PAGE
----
Pentecost 17 September 27th 2020

Beloved in Christ

This week we break away from the teachings of the Pentecost season, to celebrate harvest!

It is necessary to halt our life journey to gather to say thank you to God for the abundance of the earth.  We have moved so far from co-existence and co-operation between nature and humankind, yet this vulnerable living earth has continued to hold us, keep us and sustain us.  After just passing the autumn equinox on the 22nd, Tuesday, we look on a wonderful harvest.  I have never lived so close to the farmland before, its produce growing alongside our paths, the harvest, the bales of hay, fresh ploughing and seeding.  Thank you Lord for awakening us to your bounty, the changes, as a good season has yielded its harvest, and that there are good prospects for the next season.

Of course, our liturgical colours echo this green season, and we have much for which to be thankful and grateful.  In our prayers, let us enumerate our blessings, and in community for their faithfulness and positivity.  I endeavour to, like you, keep close to all the churches in our two villages, and share the desire to live together, and explore ways of deepening our bonds.  I ask for your prayers please. I am delighted that St Mary’s and St Margaret’s cross-pollinate so much and within their respective communities, sharing our spiritual harvest with others.

I urge you to look at your own harvest in this past year.  How have you changed, allowed God to breath newly into you, heal you, comfort you, restore you? It is my first harvest here, and it was hard not to seek to be part of the flower arrangers and helpers.  I am trying to ‘be’ not ‘do’! Tomorrow, I will share and I feel excited at the prospect. Harvest time, in the midst of bounty and beauty, is a good time to consider your life, and what your lifetime harvest brings in, how you are serving others as part of your covenant with God, as his chosen one in a chosen community, and of faith.  It has been a time of poignant memory for me, and bit by bit each part has been a coloured growth of my own harvest.  A lifetime is a short season, and you, I and God have more seasons to share.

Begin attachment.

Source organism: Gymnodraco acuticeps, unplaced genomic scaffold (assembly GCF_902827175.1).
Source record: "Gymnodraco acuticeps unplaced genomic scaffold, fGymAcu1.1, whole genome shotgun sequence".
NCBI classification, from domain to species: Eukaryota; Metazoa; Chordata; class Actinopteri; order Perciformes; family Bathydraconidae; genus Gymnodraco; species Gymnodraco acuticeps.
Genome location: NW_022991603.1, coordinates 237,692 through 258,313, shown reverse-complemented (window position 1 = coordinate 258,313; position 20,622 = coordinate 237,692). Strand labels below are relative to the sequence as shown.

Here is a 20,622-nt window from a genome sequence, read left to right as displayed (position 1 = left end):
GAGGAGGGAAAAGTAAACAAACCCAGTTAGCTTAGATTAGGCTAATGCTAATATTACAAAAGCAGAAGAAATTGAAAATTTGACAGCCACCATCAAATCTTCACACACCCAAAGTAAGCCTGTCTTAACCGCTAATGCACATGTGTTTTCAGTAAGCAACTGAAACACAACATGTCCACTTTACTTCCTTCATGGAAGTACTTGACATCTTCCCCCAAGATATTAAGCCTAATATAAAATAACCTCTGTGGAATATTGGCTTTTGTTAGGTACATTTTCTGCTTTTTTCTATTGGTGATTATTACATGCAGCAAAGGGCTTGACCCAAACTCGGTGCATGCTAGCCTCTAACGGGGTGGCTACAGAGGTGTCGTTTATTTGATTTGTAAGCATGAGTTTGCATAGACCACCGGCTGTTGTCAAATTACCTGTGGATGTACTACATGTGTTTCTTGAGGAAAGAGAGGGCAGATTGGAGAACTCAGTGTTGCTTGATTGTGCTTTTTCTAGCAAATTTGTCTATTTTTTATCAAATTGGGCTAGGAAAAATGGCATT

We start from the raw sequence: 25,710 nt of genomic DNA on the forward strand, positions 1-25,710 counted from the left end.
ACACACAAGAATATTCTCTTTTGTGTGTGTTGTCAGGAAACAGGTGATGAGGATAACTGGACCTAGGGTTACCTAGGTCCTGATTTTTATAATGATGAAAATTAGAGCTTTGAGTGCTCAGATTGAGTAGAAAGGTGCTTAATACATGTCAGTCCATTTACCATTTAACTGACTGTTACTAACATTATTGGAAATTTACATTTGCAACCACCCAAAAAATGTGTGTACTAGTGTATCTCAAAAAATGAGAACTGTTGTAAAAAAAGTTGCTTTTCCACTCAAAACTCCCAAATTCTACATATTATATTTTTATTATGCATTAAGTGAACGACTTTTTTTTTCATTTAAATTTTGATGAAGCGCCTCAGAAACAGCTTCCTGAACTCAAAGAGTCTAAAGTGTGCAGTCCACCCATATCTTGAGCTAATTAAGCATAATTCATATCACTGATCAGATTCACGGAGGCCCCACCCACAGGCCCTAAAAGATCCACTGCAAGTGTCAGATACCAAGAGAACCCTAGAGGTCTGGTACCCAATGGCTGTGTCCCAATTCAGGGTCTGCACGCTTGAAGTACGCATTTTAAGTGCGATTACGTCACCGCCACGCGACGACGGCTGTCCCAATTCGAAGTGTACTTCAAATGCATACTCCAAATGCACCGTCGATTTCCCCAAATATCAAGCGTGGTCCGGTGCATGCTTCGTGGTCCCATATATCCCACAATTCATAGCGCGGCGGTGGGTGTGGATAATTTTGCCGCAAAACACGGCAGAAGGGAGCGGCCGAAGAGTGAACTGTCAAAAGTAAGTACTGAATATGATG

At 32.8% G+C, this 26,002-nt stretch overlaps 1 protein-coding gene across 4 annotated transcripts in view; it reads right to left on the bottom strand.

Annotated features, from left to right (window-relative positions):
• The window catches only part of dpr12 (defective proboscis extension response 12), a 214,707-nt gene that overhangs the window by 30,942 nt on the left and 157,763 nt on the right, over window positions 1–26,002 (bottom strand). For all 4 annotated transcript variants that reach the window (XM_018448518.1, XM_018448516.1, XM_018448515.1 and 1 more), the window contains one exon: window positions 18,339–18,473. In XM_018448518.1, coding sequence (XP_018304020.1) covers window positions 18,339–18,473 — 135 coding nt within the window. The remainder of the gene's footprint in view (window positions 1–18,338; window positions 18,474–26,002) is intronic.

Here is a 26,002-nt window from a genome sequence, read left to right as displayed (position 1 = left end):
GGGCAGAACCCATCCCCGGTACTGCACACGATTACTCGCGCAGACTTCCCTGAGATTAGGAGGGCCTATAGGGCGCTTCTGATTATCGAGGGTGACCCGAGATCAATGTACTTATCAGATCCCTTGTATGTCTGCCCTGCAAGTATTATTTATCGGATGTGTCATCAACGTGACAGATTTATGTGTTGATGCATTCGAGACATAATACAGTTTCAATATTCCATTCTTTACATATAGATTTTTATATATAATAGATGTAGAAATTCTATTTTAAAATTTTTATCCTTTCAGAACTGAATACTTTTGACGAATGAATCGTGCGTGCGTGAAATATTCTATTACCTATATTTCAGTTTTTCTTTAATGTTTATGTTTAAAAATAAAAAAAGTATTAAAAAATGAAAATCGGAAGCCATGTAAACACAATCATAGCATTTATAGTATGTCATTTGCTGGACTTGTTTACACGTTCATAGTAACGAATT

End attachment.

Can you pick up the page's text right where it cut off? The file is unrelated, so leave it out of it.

Tomorrow awaits and we will take lots of pictures to share with you, if you cannot be at church.

Regarding church matters, I attach the latest in the guidelines for Covid safety. I think we are doing our best to keep safe, but do read, especially the part about sanitising before and after taking communion.  I see a number of us are bringing our own sanitisers which is easier than using the positioned ones in church.





Here are the readings:


Deuteronomy 8: 7 – 18

Psalm 65

2 Corinthians 9: 6 – 15

Luke 12: 16 – 30

You might like to look up and sing some of the harvest hymns:

105, 128#, 291#, 290

And now, some poetry, to let you adventure into a new or familiar time, and glorify God! They are selected by Ann Bridges, for your pleasure.  You might like to use some of the words for your prayer:

1. A Thanksgiving to God

Tis Thou that crownst my glittering hearth 

         With guiltless mirth; 

And givst me wassail-bowls to drink, 

         Spiced to the brink. 

Lord, tis Thy plenty-dropping hand 

         That feeds my land; 

And givst me, for my bushel sown, 

         Twice ten for one; 

Thou makst my teeming hen to lay 

         Her egg each day; 

Besides my healthful ewes to bear 

         Me twins each year; 

The while the conduits of my kine 

         Run cream, for wine. 

All these, and better, Thou dost send 

         Me, to this end, 

That I should render, for my part, 

         A thankful heart, 

Which, fired with incense, I resign, 

         As wholly Thine; 

But the acceptance, that must be, 

         My Christ, by Thee. 

Robert Herrick

 2. The Harvest

Sun on the mountain,

Shade in the valley,

Sun, like a gold sword

Plucked from the scabbard,

Striking the wheat-fields,

Splendid and lusty,

Close-standing, full-headed,

Toppling with plenty.

Shade, like a shield,

Kindly and ample,

Sweeping the wheat-fields

Darkening and tossing.

Acres of gold wheat

Stir in the sunshine,

Rounding the hill-top,

Crested with plenty,

Filling the valley,

Brim with abundance,

Laden with odours

Of peace and of plenty,

Soft comes the wind

From the ranks of the wheat-field,

Bearing a promise 

Of harvest and sickle-time,

And wagons of bread,

Slow-laden and lumbering

Through the gateways of cities.

Duncan Campbell Scott

3. Tis sweet, when fields are ringing

With the merry crickets singing,

Oft to mark with curious eye

If the vine-trees time be nigh:

Here is now the fruit whose birth

Cost some throes to Mother Earth.

Sweet it is, too, to be telling,

How the luscious figs are swelling;

Then to riot without measure

In the rich, nectareous treasure,

While our grateful voices chime,–

Happy season! blessed time. 


Thank you to each of you for your non-perishables, for your steadfastness, the time preparing the loveliness, and for a beautiful leaflet!

God bless! Be thankful! Keep joyful and share, so that others might benefit from your kindness.

Kathy Barrable

07554 805 359